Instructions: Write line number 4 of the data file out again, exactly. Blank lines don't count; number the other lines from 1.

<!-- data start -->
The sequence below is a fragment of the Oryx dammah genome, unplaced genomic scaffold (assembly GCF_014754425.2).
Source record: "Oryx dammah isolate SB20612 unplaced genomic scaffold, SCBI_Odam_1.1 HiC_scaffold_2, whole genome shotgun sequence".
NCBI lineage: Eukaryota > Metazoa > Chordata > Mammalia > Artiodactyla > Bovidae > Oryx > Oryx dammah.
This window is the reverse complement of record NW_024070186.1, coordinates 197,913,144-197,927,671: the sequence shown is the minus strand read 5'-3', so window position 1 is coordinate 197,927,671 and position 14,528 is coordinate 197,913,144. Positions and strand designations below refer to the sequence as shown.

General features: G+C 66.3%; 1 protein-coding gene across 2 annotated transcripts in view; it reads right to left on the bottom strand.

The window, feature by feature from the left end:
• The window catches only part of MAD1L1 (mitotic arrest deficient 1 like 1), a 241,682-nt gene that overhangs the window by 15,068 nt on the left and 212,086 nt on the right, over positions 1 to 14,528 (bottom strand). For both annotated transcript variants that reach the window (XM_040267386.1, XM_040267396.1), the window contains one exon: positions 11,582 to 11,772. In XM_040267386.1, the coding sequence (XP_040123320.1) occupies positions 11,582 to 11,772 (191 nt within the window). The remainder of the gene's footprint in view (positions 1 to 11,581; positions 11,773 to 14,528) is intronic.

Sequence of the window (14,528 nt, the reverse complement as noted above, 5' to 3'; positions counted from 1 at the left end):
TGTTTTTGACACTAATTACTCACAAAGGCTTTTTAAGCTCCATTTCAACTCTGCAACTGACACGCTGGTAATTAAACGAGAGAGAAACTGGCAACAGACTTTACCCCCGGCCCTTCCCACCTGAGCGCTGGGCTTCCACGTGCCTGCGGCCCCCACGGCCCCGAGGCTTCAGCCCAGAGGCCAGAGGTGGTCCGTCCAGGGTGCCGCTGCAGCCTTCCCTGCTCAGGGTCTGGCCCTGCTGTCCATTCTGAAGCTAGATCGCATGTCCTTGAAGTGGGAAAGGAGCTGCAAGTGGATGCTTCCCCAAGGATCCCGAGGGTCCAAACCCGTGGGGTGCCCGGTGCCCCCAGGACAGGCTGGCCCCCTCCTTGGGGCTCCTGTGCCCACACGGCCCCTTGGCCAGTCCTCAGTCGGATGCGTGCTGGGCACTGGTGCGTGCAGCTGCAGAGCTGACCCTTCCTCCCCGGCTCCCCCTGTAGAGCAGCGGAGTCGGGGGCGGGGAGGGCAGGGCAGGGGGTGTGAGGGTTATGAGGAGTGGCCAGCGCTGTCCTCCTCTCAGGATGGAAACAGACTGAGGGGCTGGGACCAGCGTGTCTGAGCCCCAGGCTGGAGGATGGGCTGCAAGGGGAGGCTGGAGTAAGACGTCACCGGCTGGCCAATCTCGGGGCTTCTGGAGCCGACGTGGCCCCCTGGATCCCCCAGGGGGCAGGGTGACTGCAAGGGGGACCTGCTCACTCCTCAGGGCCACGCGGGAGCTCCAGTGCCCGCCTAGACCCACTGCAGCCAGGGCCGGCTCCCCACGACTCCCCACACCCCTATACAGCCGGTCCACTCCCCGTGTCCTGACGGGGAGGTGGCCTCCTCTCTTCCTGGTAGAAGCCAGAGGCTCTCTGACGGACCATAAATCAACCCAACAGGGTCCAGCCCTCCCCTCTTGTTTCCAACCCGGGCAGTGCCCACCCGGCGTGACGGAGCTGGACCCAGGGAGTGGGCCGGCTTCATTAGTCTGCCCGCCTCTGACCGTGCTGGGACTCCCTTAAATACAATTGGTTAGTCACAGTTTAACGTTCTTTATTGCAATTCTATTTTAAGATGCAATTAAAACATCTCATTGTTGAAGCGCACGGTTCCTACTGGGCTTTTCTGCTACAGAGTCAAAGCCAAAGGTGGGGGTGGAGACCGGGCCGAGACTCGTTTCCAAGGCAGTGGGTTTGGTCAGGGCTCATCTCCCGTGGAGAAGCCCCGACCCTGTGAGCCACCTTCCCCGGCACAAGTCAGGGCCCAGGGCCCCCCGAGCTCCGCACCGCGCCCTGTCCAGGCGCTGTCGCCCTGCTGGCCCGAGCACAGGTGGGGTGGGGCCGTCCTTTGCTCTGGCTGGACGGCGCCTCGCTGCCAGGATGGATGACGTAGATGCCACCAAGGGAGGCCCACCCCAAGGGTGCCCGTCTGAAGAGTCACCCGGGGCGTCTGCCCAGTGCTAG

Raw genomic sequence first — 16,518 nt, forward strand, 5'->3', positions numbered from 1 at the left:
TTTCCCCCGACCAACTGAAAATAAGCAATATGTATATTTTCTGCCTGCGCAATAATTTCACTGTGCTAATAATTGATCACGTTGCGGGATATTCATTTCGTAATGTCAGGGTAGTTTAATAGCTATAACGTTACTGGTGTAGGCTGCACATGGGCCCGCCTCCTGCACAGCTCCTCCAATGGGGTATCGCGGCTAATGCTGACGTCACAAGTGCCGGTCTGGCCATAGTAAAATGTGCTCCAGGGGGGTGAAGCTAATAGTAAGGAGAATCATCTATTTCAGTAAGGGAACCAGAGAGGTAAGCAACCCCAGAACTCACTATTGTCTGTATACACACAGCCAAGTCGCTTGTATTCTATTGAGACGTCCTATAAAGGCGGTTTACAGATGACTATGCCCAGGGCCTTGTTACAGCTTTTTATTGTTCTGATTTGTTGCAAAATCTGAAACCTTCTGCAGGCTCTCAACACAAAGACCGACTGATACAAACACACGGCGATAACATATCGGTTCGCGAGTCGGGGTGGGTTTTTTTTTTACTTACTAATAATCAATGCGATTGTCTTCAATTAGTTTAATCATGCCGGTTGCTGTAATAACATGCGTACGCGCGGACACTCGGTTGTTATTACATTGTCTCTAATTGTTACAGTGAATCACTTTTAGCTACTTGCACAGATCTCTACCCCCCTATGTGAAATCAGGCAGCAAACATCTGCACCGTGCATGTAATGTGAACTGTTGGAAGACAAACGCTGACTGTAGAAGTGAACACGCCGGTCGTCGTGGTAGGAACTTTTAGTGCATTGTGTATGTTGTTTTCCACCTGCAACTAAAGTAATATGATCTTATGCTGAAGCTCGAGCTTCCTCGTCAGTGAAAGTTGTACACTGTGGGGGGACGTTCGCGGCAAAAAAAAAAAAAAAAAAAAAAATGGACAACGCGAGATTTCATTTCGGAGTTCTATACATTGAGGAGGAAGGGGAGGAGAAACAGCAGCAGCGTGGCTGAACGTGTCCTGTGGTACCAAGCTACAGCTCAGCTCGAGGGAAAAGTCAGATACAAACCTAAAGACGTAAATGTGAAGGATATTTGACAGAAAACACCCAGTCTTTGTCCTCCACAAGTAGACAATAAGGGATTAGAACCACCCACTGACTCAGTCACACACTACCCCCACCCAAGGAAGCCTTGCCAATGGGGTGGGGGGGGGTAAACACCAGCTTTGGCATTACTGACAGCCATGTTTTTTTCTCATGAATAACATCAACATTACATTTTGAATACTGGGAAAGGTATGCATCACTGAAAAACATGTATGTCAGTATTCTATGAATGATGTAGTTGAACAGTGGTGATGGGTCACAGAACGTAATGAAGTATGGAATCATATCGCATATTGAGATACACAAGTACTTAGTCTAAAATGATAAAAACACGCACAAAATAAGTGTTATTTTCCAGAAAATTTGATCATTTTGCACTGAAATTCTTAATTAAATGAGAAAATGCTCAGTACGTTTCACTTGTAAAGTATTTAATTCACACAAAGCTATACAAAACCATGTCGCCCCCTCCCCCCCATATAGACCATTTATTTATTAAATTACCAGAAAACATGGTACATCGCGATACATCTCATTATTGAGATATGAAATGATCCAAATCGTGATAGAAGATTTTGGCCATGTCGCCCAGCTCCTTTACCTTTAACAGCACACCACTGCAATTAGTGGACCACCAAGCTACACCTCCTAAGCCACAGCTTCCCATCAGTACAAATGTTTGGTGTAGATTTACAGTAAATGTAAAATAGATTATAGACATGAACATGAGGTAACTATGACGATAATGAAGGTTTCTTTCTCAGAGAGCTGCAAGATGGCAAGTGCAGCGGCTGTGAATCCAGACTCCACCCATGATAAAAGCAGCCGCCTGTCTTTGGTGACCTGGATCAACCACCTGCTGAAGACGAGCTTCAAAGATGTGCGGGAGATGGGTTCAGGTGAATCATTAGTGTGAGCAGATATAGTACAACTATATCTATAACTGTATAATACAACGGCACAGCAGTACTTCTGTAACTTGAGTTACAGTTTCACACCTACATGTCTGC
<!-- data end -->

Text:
This window is the reverse complement of record NW_024070186.1, coordinates 197,913,144-197,927,671: the sequence shown is the minus strand read 5'-3', so window position 1 is coordinate 197,927,671 and position 14,528 is coordinate 197,913,144. Positions and strand designations below refer to the sequence as shown.